J. Am. Oil Chem. Soc. 67(12): 750-756.
Brumm, T.J., C.R. Hurburgh, and L.A. Johnson. 1990.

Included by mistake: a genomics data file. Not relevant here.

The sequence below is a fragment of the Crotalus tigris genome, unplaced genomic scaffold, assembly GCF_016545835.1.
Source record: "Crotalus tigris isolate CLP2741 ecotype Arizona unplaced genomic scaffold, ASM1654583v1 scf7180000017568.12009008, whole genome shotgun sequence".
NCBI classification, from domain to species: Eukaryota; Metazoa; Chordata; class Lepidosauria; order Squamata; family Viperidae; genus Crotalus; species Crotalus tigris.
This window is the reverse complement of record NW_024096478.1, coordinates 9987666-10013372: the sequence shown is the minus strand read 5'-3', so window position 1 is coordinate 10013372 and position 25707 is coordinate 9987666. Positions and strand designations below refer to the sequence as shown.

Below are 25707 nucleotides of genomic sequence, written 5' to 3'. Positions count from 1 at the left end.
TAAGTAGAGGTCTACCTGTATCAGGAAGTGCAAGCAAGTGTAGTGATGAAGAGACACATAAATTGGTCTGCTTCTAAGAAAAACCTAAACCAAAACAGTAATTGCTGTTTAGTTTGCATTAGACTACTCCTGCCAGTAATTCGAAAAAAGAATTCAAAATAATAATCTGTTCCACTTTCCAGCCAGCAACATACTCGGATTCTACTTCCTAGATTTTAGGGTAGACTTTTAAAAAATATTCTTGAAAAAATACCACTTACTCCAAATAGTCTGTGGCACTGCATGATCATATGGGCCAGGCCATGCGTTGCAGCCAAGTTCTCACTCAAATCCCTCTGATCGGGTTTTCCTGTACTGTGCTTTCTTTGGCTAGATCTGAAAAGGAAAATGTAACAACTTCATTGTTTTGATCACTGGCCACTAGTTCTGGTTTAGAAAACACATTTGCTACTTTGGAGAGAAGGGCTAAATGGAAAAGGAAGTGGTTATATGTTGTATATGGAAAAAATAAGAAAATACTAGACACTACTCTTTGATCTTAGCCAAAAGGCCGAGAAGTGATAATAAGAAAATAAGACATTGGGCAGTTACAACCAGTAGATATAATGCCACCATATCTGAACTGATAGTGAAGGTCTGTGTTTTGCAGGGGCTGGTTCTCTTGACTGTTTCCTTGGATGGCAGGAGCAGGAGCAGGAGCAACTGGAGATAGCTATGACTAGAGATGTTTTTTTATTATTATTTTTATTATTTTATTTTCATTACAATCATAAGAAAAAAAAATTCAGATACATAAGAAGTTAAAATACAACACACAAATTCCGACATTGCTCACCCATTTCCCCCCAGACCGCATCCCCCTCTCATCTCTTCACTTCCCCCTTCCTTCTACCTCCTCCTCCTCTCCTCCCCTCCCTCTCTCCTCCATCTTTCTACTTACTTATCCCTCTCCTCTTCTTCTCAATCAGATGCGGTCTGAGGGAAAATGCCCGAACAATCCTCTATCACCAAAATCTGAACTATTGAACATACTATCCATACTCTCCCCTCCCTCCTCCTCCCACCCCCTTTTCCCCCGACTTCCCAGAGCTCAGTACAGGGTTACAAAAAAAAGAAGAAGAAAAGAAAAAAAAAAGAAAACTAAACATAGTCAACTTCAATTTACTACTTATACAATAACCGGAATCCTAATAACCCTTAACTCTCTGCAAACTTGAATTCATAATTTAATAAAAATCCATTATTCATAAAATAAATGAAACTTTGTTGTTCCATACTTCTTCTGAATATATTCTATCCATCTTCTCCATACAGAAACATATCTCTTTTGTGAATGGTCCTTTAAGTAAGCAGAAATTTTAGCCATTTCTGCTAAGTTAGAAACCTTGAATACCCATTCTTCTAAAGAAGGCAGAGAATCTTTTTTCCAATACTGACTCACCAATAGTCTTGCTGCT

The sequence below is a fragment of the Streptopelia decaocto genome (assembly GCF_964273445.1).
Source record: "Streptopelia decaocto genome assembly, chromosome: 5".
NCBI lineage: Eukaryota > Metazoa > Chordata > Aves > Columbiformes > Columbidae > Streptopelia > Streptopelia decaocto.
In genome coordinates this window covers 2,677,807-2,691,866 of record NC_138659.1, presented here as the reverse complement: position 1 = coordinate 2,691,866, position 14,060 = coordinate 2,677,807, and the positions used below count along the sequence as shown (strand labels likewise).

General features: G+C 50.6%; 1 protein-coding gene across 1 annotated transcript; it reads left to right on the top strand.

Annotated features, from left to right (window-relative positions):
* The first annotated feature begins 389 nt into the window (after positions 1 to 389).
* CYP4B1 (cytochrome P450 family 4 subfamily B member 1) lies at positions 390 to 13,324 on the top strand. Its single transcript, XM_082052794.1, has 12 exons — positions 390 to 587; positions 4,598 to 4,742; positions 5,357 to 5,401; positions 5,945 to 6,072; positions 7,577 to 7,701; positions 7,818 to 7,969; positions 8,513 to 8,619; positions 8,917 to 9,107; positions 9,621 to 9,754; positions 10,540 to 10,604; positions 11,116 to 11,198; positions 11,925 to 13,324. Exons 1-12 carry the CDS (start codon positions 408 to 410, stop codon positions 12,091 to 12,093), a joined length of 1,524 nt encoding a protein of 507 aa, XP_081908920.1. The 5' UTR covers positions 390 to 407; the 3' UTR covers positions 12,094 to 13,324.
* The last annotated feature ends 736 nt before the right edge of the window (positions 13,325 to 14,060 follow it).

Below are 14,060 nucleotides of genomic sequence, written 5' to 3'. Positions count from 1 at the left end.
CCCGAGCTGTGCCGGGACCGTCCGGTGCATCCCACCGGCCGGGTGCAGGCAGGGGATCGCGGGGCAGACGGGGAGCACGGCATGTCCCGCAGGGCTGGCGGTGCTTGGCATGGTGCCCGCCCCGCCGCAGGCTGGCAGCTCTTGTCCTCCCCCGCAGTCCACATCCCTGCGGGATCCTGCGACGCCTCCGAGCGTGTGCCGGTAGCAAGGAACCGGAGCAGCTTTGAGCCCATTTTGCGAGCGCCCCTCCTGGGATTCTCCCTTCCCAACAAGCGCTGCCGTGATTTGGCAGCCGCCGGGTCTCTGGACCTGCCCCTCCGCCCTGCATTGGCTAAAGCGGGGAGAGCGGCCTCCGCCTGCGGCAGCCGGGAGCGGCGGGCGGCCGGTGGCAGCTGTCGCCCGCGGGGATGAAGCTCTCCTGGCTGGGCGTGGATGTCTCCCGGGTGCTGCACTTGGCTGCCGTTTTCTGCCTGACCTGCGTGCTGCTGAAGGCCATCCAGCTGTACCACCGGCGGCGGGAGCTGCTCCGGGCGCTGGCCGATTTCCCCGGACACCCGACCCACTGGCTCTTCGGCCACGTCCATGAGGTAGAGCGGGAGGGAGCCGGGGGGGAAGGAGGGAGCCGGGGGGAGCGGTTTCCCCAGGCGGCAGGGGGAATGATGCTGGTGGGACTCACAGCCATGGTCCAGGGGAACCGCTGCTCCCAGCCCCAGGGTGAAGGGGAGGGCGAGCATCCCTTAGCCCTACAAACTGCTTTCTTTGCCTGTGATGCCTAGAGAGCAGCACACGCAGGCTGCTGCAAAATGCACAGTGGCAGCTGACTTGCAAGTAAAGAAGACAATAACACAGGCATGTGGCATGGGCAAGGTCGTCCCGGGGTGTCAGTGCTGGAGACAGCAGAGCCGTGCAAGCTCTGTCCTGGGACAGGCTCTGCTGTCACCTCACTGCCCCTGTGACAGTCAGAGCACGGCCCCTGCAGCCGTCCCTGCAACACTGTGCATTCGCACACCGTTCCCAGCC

Midwest drought conditions in 1988 resulted in soybeans with shriveled and wrinkled seed coats. Processors expressed concerns about the processing of such misshapen seeds. The objective of this research was to determine the cracking and dehulling properties of shriveled and wrinkled (S/W) soybeans. Five lots of soybeans, two sound lots and three containing shriveled and wrinkled seeds, were cracked and dehulled, as were the sized and sorted fractions of these lots. Processing variables (% aspiration liftings, fiber removal in the liftings, % fines in the liftings, protein recovery, oil recovery, meats size distribution and oil-free meats fiber content) indicated significant differences between whole sound lots and whole lots containing S/W. There were differences in processing properties between these three types of soybeans (from best to worst) - sound soybeans from sound lots, sound soybeans from lots containing S/W beans and S/W soybeans. Size had an effect on processing; smaller beans did not process as well. The economic impact of S/W conditions was estimated by using a simulation model of soybean processing. Although the presence of S/W soybeans affected cracking and dehulling properties, it had a negligible effect on the Estimated Processed Value per Bushel (EPVB). Calculated blends of sound and S/W lots containing 20% S/W seeds had a decrease in EPVB of less than 0.2%.